Attributed to a forum member on the website cheapassgamer.com, word on the match promise comes with a photo of a promotional sign that reads: Best Buy now matches NEW video games at USED prices from Gamestop or Game Crazy.
All capitalization is Best Buy's.
Of course, Best Buy has lately been paying close attention to the prices its competitors offer on popular consumer electronics. When Wal-Mart came out with a $298 laptop computer, Best Buy countered with a $299 model.
Best Buy's price matching has been controversial in the past. This is particularly true of its everyday policy of matching competitors' prices, although targeted price promotions have caused some comment as well. With the everyday program, it has suffered accusations that at least some store employees and managers disregard company policy and refuse to meet competitor prices. Best Buy contends that all legitimate prices that meet its criteria are matched, although store employees will question offers that don't seem credible.
When Best Buy began to promote a $299 laptop to counter Wal-Mart's $298 model, Wal-Mart objected that it was selling a superior three-gigabyte Compaq versus what it characterized as the inferior two-gig Toshiba on offer from its specialty store rival.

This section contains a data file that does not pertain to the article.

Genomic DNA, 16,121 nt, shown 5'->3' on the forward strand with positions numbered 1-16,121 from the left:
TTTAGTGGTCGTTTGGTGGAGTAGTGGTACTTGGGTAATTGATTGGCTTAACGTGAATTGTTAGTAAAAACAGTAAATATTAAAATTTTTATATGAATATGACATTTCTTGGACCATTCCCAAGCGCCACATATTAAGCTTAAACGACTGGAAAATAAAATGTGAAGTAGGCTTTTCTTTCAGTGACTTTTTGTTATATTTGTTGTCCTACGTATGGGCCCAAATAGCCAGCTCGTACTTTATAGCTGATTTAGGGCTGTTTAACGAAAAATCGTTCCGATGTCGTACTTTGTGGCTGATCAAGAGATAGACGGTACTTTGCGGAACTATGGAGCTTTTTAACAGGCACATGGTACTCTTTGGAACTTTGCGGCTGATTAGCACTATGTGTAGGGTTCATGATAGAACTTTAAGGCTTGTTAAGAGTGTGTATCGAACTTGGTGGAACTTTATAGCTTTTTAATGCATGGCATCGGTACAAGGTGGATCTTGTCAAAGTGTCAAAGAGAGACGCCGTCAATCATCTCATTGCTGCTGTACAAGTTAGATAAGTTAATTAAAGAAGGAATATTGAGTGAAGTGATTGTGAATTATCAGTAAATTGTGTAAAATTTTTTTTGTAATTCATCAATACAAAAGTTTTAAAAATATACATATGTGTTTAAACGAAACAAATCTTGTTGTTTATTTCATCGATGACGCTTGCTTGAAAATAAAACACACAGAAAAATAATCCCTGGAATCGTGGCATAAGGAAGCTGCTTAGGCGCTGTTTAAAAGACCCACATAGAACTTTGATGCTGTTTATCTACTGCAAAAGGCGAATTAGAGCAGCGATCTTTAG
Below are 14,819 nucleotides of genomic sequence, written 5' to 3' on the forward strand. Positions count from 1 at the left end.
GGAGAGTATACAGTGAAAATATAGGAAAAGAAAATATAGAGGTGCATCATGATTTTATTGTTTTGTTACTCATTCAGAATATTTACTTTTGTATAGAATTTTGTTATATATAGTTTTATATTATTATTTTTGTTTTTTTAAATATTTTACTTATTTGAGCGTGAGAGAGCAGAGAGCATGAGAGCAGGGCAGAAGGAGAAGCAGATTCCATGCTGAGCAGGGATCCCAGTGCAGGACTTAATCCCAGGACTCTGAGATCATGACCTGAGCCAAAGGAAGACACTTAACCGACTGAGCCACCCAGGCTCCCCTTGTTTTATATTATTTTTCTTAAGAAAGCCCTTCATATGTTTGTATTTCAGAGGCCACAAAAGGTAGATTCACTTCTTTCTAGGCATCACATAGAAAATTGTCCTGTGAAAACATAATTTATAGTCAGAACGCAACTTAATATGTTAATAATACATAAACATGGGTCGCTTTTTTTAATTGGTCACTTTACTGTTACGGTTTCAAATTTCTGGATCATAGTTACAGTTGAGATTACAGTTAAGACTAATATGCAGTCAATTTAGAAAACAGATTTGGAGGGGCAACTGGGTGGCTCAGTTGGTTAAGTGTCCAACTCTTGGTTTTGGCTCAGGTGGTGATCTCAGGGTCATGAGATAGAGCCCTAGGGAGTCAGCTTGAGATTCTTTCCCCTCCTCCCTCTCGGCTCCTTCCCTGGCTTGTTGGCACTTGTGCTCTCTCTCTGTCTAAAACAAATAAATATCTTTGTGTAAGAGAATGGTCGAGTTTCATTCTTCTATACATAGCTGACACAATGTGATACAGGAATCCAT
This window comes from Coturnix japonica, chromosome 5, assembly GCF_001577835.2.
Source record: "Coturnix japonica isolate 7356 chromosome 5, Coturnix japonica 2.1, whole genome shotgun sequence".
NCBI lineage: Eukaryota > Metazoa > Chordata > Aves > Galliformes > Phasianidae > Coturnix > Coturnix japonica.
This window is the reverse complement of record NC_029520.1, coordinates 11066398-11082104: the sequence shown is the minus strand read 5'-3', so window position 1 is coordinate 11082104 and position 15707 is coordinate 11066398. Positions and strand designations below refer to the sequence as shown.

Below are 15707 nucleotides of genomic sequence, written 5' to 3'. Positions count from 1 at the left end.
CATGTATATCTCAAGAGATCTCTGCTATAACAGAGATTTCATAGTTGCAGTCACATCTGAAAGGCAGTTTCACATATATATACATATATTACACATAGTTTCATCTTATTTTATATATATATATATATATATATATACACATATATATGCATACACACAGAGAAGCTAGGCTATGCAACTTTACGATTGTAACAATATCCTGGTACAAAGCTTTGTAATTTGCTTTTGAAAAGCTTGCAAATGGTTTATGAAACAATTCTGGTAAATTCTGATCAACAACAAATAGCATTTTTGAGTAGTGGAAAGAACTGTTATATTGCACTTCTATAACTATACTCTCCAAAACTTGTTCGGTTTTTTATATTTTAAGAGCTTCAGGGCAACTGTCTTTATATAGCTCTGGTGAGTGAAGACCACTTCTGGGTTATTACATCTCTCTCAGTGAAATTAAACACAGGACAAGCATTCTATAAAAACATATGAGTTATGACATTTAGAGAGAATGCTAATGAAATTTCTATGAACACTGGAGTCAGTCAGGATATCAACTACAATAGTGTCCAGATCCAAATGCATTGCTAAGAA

Matching prices always is a tricky business and generally brings up retailers' competitive hackles. Ultimately, though, by taking on retailers such as Wal-Mart and GameStop, which have done well in the recession based on their low-price reputations, Best Busy is doing itself a favor. It is generating buzz about how far it will go to have -- or at least equal -- the best prices.
And while rumors are rumors, the site joystiq.com claims it got a call back from a Best Buy representative confirming that the West Jordan promotion is a legitimate, if local test. Bnet still is waiting for a reply to a weekend phone call to Best Buy seeking our own independent confirmation.